8. The Catholic Church opposes contraception. It is important to stress how anti-woman contraception really is (not just because it was invented by men). Let us remember that the marital union has two basic purposes; it is unitive and procreative. Contraception eliminates the latter component, because it closes the couple off to life. This disfigures the marital union to such an extent, says pope John Paul II, that it no longer is ordered toward love, but rather, toward its very opposite. As the pope explains in his masterful “Love and Responsibility,” the opposite of love is not hate–as most tend to believe—but “use” (I can elaborate on this in a later article). It is to use another person for one’s own end. Contraception opens this door wide open. It reduces the marital union to an act for mere pleasure, to put it crudely, “mutual masturbation.” And who loses in this contract? Who is more likely to become the victim? Women. Women are, because men, by their fallen nature, are more prone to “dominate” women (to use the word of Genesis), to use women for sexual pleasure. Thus women unknowingly become victims of their own design. Contraception is, in fact, the single greatest guarantee that a marriage will end in divorce, even more than pre-marital cohabitation. Thankfully, the Catholic Church has continued to be the voice of reason in the world, consistently opposing contraception throughout history, and thus standing up for women’s right in a profound way.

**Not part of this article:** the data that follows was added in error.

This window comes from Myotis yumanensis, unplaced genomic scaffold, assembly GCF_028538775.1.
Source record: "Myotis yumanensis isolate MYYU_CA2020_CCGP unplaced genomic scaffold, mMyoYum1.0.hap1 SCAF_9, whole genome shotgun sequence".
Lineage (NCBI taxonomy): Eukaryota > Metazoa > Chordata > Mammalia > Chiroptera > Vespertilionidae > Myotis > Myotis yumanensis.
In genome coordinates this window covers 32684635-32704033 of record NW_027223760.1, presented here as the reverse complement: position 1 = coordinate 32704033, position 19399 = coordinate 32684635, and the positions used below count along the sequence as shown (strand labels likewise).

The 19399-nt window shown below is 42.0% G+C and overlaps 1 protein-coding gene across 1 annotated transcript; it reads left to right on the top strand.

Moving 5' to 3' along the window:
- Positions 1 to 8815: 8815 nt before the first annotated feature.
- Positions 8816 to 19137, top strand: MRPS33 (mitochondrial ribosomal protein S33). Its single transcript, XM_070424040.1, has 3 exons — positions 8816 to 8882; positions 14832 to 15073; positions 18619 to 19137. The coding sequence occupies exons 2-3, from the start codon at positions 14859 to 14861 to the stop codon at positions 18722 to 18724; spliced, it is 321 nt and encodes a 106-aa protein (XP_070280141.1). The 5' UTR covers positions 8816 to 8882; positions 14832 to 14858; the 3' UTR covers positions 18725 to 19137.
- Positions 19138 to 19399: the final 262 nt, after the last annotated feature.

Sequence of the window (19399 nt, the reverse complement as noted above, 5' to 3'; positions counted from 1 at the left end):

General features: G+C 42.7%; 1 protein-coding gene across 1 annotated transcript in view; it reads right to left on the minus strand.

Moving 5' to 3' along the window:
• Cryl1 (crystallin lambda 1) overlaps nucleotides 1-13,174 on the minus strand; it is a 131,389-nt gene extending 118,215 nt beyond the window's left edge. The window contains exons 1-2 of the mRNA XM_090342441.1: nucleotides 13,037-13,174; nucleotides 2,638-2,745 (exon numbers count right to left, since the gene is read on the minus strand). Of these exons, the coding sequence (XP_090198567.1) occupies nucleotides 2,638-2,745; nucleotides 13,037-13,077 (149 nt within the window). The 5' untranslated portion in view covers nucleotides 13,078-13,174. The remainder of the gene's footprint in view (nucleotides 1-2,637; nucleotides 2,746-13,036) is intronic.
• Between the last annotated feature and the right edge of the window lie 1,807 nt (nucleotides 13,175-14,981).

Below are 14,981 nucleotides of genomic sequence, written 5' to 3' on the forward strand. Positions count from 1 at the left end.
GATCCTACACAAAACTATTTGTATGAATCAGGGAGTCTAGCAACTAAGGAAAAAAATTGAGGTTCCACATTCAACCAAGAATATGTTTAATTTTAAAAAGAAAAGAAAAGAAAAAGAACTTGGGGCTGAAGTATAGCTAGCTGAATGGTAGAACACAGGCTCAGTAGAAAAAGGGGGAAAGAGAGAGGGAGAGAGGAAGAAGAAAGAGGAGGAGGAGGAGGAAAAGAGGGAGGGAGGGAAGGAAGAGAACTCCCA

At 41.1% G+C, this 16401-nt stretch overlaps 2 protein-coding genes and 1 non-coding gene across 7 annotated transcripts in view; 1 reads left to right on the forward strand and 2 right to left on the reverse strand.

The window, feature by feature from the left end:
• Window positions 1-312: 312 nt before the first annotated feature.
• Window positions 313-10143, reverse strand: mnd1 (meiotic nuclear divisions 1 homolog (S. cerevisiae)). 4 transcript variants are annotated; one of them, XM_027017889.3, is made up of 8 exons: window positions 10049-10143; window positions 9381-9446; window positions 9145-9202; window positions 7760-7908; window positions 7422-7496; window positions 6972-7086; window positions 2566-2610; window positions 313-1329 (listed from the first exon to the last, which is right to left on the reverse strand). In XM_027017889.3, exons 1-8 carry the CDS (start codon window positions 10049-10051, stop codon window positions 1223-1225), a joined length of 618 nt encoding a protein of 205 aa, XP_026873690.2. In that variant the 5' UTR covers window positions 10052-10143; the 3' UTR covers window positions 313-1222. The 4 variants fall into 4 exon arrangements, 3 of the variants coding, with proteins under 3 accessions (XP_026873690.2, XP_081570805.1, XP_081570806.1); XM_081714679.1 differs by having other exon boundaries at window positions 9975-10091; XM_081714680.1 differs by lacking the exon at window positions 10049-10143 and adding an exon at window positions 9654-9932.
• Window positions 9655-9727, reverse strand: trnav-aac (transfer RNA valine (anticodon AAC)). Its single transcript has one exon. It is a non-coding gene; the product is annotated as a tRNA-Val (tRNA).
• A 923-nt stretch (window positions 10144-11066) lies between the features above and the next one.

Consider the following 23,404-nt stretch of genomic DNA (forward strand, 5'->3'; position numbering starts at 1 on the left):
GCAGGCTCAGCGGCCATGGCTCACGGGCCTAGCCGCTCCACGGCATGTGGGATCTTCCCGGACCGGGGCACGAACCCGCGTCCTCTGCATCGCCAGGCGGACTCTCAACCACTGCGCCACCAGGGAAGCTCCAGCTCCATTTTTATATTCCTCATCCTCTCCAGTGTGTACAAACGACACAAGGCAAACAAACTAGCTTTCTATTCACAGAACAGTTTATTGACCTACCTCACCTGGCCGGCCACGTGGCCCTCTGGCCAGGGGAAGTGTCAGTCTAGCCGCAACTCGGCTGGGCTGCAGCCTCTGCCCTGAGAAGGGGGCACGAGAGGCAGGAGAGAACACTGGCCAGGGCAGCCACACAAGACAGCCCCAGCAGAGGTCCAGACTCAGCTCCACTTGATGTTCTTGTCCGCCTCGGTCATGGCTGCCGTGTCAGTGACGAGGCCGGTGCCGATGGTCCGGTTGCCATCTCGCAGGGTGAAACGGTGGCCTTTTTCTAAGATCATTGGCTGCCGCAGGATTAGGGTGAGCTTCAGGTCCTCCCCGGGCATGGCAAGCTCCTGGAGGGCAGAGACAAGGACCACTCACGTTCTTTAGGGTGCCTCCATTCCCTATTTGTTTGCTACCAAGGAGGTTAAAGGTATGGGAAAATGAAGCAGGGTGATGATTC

9. The Catholic Church opposes abortion. If contraception is like a slow poison the gradually erodes and destroys over time, abortion is like a sudden and violent explosion. Not only is it the single greatest human injustice of our time (It would require ten Hitlers to cause the same about of destruction to human life as abortion has), but it is also the single greatest abuse of women in our time, because it compels her, often under pressure and duress, to make a “choice” that she doesn’t want to make. And then she has to deal with its repercussions for the rest of her life (and much reparation). Because remember, abortion is the legalized murder of innocent children by their own mothers. It strikes the very heart of the deepest human relationship on earth, the mother-child bond. The consequences of such a violent action is thus compounded, not only through the death of the bodies of innocent children, but through the silent death of women’s souls. One in four women in America will have an abortion in their life. This means that one in four women will have committed an act murder, a sin which has devastating emotional and spiritual consequences to the soul. Even if a woman does repent of the sin, she will forever have to deal with its consequences. And those who do not repent—which are many—are propelled further down a spiral of darkness, depression, and despair. We can thus say without exaggeration, abortion is in fact the greatest threat to the soul of our country, because it is the greatest destroyer and abuser of women to date.
Thus I hope with these few points, the reader will understand more deeply just how pro-woman the Church really is. Although there are more points we could cite that show the central place of women in the Church—such as the founding of the hospital system as we know it, the founding of charities and volunteerism, and the many female doctors the Church has named—I think this should suffice to help give the reader more evidence to confidently engage the world on this issue.